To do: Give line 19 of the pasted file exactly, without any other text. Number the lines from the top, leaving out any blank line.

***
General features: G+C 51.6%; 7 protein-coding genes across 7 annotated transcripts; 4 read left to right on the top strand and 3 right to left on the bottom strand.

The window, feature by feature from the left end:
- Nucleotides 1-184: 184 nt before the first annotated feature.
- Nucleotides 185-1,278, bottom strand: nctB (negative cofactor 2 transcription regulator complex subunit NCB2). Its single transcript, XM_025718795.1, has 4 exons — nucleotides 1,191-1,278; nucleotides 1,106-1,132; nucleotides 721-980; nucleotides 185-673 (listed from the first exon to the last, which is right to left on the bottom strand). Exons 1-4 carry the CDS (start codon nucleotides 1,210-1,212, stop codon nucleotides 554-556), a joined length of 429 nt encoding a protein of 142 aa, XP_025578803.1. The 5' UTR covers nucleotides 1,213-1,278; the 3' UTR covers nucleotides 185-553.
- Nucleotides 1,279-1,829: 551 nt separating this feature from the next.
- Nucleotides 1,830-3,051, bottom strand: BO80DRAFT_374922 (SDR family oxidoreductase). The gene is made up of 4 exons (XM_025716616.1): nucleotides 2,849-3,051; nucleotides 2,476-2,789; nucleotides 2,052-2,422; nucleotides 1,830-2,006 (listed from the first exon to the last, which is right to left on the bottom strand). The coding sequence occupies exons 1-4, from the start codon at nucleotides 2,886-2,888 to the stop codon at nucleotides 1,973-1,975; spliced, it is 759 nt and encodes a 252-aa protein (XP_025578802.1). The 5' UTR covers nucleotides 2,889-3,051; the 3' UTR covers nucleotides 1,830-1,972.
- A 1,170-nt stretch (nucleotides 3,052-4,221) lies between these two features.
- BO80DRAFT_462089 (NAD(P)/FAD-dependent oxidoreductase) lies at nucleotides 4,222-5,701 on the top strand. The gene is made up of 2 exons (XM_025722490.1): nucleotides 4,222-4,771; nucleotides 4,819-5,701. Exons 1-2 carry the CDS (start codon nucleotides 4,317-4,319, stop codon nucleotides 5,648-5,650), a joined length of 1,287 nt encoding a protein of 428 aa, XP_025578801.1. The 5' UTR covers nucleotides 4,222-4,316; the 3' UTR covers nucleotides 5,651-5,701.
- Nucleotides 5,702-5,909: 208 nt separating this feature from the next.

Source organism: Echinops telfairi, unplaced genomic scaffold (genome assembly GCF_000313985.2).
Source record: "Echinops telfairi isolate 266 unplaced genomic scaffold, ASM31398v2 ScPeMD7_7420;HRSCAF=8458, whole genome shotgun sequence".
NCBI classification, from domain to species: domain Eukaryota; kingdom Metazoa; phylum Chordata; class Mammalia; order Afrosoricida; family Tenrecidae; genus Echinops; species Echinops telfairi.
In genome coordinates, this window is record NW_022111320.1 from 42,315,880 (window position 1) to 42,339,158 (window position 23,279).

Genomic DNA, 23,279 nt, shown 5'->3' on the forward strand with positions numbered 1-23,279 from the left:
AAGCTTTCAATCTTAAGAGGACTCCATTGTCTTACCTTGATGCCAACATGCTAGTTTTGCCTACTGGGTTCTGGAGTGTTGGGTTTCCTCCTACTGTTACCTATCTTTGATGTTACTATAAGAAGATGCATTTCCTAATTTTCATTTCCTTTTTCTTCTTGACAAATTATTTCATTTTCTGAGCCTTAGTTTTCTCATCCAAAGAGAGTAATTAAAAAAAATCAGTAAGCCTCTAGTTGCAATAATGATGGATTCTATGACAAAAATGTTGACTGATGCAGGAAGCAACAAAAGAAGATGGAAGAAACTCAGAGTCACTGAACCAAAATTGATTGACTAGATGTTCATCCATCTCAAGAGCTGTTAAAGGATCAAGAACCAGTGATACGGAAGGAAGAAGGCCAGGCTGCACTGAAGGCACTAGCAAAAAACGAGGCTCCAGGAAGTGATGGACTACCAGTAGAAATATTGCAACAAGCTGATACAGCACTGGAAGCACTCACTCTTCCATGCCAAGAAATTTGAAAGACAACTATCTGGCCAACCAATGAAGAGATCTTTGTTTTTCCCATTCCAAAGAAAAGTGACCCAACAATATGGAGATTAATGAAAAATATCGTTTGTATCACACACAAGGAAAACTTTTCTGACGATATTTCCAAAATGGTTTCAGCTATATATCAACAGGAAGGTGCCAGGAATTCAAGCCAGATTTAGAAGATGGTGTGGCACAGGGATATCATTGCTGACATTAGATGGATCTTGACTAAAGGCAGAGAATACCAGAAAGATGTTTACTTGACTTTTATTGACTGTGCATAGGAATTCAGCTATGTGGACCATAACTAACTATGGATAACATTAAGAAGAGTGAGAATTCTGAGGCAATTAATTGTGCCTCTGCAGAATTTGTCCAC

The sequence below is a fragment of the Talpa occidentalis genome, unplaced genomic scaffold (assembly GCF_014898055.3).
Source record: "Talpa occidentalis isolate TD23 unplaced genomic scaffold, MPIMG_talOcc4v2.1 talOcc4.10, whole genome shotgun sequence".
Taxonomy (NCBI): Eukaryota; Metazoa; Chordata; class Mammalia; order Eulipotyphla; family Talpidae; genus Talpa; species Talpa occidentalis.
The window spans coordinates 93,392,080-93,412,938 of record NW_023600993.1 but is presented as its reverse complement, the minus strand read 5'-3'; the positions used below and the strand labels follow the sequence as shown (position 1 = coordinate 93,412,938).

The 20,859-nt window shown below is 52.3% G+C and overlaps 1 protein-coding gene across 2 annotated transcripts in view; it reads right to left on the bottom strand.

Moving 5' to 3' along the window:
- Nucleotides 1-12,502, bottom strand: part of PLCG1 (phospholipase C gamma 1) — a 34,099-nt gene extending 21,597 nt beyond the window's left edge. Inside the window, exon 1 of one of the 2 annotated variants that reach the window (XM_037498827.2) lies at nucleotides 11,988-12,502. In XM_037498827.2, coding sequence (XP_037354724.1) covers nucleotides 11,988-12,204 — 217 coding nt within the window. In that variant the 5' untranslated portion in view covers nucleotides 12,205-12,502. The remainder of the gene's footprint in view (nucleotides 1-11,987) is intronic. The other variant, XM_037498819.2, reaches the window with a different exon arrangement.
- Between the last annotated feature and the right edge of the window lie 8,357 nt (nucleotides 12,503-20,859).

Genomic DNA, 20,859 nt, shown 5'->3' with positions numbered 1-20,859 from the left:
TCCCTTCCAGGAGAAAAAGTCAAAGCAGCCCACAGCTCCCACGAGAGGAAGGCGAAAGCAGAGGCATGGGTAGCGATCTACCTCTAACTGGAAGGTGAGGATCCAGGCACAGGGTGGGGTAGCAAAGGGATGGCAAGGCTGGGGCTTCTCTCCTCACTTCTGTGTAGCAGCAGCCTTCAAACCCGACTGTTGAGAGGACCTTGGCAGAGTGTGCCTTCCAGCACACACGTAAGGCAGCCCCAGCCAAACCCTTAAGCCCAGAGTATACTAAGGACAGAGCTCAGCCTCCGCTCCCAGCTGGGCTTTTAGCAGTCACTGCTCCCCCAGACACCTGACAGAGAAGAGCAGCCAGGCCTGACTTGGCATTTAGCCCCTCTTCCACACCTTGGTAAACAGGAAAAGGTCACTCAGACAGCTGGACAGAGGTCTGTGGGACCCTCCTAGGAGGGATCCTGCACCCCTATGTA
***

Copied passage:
The window spans coordinates 93,392,080-93,412,938 of record NW_023600993.1 but is presented as its reverse complement, the minus strand read 5'-3'; the positions used below and the strand labels follow the sequence as shown (position 1 = coordinate 93,412,938).